As Fashion Week kicks off Friday, the style set waits to see how much color will hit the catwalk. And we're not just talking about the clothes. In February, at the end of the last New York Fashion Week, an exclusive Daily News survey revealed the whitewashing of runway shows in the Bryant Park tents and adjacent New York Public Library. Of 1,584 modeling slots, only 94 went to black models, a mere 6%. Latina models got only 17 slots, about 1%, and Asians got 95, or 6%. CLICK TO SEE OUR TOP 15 SUPERMODELS OF COLOREighteen designers had no black models in their shows. Six of those - Alexandre Herchcovitch, Cynthia Steffe, Dennis Basso, Jill Stuart, Malo and Temperley London - presented all-white lineups. The lack of diversity dismayed fashion insiders who had been working to encourage multicultural casting. "The clothes are great," veteran modeling agent Bethann Hardison told the Daily News, "but the vibe of fashion is so dead." In the six months since, the question of runway diversity has been firmly in the spotlight. In July, Italian Vogue published an issue featuring exclusively black models. Now, as New York preps for a new season of shows, designers say they have noticed an increase in the number of nonwhite models available. But is it enough to support truly diverse casting? Designer Tracy Reese, an African-American, is a veteran of Fashion Week known both for her colorful, playful designs and the diversity of her casting. "I was pleasantly surprised this year," says Reese. "We're always calling up the agencies to say, 'We want to see black girls, Latinas, Asians, everything. ... There were a lot of new faces." "For me, it's fun to see how different personalities enhance the clothes," says Reese, whose new collection will be unveiled Sunday Reese has noticed an increase in the variety of models sent to castings by their agencies. The media's focus on runway diversity, she says, may have changed the way agencies operate. "All the Continue Reading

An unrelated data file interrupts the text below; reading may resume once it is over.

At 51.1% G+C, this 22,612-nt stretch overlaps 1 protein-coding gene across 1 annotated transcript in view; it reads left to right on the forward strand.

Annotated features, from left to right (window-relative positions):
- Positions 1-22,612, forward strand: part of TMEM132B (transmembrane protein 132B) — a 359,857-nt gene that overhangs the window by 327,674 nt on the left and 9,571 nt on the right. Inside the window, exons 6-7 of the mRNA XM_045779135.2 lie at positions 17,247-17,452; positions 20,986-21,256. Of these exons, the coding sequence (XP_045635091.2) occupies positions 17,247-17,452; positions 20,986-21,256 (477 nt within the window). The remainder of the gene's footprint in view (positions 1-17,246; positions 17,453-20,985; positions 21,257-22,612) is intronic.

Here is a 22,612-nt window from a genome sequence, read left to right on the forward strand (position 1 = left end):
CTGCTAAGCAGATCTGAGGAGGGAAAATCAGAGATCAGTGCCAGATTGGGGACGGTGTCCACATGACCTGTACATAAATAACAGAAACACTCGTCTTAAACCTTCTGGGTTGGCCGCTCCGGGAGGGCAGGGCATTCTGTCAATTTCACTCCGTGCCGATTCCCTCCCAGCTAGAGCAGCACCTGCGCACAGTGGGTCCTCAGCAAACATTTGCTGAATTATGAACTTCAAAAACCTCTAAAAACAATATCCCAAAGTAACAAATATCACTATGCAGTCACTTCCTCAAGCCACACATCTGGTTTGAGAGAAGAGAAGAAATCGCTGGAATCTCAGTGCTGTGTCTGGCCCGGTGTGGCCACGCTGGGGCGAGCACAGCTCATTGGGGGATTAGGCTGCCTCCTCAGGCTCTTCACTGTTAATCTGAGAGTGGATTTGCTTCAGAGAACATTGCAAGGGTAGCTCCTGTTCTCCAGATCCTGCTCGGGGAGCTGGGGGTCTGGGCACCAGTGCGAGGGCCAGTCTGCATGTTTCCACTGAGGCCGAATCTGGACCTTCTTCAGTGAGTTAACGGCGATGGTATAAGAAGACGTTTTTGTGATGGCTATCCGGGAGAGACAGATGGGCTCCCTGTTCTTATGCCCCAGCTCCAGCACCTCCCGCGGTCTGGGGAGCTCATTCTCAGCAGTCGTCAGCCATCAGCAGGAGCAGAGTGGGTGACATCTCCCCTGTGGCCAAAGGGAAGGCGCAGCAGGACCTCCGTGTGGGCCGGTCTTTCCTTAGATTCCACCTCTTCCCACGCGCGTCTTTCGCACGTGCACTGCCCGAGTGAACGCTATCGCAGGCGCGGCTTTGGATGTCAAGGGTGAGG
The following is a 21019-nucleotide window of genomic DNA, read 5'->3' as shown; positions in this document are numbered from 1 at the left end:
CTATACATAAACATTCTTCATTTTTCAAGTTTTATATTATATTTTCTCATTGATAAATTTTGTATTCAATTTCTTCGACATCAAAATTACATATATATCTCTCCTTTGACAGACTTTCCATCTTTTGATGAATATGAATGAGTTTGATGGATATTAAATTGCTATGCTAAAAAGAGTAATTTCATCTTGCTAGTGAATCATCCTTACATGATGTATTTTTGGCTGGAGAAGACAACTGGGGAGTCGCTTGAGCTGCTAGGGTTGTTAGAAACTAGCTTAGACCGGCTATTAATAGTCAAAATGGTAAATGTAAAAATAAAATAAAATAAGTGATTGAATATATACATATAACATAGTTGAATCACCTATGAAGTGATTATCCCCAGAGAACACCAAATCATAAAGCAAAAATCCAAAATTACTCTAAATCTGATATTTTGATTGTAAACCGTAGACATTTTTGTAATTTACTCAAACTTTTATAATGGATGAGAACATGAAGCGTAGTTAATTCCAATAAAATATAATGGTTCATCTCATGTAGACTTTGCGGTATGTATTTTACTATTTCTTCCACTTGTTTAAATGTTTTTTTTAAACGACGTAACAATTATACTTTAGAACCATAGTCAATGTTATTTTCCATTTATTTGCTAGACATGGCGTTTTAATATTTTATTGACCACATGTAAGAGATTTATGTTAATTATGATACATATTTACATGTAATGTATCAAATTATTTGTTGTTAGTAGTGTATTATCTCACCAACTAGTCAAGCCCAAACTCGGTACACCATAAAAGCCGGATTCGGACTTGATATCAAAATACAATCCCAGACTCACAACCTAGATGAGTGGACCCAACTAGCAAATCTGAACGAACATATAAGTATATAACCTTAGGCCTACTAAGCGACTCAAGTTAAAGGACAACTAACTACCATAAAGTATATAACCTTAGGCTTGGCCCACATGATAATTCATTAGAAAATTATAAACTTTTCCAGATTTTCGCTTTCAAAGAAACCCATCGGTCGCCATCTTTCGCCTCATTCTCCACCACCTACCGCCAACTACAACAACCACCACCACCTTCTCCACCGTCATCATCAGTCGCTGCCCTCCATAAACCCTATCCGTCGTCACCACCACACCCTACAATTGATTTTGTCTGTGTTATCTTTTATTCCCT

Diddy’s back at Fashion Week with a new Sean John collection

Full coverage of Fashion Week "Right now we're in Fashion Week hell," says Sean Combs, pacing the workroom of his Sean John clothing line. "To be honest, it's very, very scary right now, because it's not going to plan. And if it did go to plan, it wouldn't be Fashion Week." Combs (aka Diddy) needs to work fast. On Friday, as New York Fashion Week draws to a close, he will present a new collection. The showcase kicks off Sean John's 10th anniversary. It also marks Combs' return to the New York runway after a hiatus of five years. "I try to breathe," says Combs. "Breathing is important, taking deep breaths." Not only must he finish his autumn/winter 2008 collection, cast his models and get his show off the ground, Combs says when the lights go down Friday night he has to expect the unexpected." "This is a new world," he says, "a new America. ... It will be reflective of the future." The new Sean John has a specific story about the future to back up the looks, one in which wars have been ended, tailoring is back and Combs' old neighborhood, Harlem, is the birthplace of kings. "I'm telling this magical story in my head," he says, "that this is the year 2020 in the kingdom of Harlem. The young prince returns, after the wars and all of that, returns to claim his throne." This ruler isn't exactly the street-savvy specimen we've seen in the past. For one thing, Combs says, he's been mellowed by a female influence. "Every great king falls in love with a woman, and we all have to admit it, if you fall in love with a woman she affects your style. She inspires your style, she changes the way you look and you walk and you talk and you act ... and you see the style getting more modern, more forward." Who is this king? "If we had a child that had the bloodline of Grace Jones, David Bowie, Lagerfeld, P. Diddy, David Beckham," says Combs. "That's actually his family. That's his bloodline." In the studio, the evidence of the clothing line's shift is Continue Reading